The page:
If they played American football in the world of Dungeon & Dragons, it would probably look something like this. Blood Bowl pits teams of orcs, amazons, undead, and other fantasy creatures against each other in a sport that looks a lot like football, except without all of those pesky “unnecessary roughness” penalties. And how many games let you use an ogre to throw a goblin ball carrier over a team of rat creatures for the game-winning touchdown? (Well, game-winning for you. Career-ending for the poor goblin…)


Even though it’s been around since the late 1800’s, Euchre isn’t nearly as well-known as other card games like it. While it’s very popular in some regions of America, but virtually unknown in others. (Where I’m from, I have a hard time finding anyone to play unless I play online.)

There are many trick-taking card games out there, but everyone needs to try Euchre at least once. It offers the same types of strategic decisions as other games — like Spades, for example — but its fast pace makes it easy to play multiple games in a session.


I originally tried this game simply because it was ranked #1 of all board games by the BoardGameGeek community, and I can see why it’s ranked so high. In Agricola, players try to use limited resources to build up their farms with fences, livestock, crops, and stables. While doing all this, they also have to make sure there is enough food to feed their families at each harvest. It’s a bit more complex than most games, but it provides a great deal of depth and replayability. Agricola also appeals to more than hard-core gamers, because even if you lose it’s just plain fun to watch your farm go from nothing to thriving business by the end of the game.

Beyond BalderdashBeyond Balderdash

Of all the party games I’ve played, this one never fails to get the entire group laughing. One player reads an obscure word, movie title, or person’s name, and everyone else must describe the thing that was named. Then everyone tries to guess which description is real. It’s rare that anyone actually knows the right answer, so the responses can get just downright ridiculous at times. Even if you don’t normally like party games, give Beyond Balderdash a shot at your next family get-together.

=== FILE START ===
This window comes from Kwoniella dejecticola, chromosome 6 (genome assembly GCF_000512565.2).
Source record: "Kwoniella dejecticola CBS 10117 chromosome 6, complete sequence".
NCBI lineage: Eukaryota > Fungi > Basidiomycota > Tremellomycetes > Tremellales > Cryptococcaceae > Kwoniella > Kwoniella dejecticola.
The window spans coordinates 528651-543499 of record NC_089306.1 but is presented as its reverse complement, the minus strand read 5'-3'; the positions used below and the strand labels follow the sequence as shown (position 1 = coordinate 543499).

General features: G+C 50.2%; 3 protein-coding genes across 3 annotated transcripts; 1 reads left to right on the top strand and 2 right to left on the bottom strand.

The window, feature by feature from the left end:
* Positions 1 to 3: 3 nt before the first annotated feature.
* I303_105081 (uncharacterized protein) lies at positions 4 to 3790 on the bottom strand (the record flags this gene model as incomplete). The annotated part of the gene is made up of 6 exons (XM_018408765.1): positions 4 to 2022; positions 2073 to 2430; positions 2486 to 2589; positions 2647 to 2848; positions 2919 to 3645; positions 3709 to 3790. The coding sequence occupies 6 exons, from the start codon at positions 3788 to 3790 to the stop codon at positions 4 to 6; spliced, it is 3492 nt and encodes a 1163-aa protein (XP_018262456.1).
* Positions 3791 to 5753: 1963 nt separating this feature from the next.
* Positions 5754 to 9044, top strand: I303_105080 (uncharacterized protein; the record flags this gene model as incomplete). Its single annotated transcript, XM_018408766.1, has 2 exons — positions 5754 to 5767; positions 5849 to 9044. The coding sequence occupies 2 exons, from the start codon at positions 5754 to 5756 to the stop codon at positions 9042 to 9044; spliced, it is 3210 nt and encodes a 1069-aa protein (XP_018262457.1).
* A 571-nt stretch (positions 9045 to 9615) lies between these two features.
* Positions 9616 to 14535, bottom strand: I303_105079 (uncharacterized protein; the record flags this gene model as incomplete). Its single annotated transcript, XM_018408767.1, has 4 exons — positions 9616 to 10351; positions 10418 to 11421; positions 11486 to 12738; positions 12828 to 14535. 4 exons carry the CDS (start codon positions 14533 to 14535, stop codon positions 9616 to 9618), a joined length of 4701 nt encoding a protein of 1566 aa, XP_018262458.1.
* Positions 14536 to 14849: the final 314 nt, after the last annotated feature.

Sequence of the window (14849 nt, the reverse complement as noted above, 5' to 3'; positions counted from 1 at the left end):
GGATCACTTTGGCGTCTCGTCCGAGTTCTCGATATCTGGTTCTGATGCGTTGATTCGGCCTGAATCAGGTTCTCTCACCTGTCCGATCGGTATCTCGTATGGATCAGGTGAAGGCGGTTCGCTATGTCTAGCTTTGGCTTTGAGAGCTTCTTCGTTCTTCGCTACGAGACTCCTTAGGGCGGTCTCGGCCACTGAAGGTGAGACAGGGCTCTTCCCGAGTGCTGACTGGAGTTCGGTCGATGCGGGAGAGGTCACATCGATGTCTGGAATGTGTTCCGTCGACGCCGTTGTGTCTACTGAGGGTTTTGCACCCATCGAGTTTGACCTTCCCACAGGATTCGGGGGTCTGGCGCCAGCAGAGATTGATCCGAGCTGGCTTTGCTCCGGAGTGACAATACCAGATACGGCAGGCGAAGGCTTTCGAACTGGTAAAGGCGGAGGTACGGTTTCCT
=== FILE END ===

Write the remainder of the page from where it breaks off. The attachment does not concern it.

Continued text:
While Dominion hasn’t been around long enough to be called a “classic” yet, it already seems to be showing signs of longevity. There have already been two expansions, with two more coming this year. It has also inspired a similar game called Thunderstone that was released earlier this year. As they say, imitation is the sincerest form of flattery, so that can only be a sign that Dominion is definitely worth playing.


Not many games have lasted as long as the game of Go. Over four thousand years old, it’s been regarded as one of the most difficult games to master for many centuries, even though rules are even simpler than Chess. While not very well-known in the West, Go is very popular in Asia, even inspiring an entire Japanese manga series entitled Hikaru no Go about a boy learning to play Go under an old master’s instruction.

So, that’s my list of must-play games. What about you? What games do you know of that I may have missed? Feel free to leave a comment and let me know!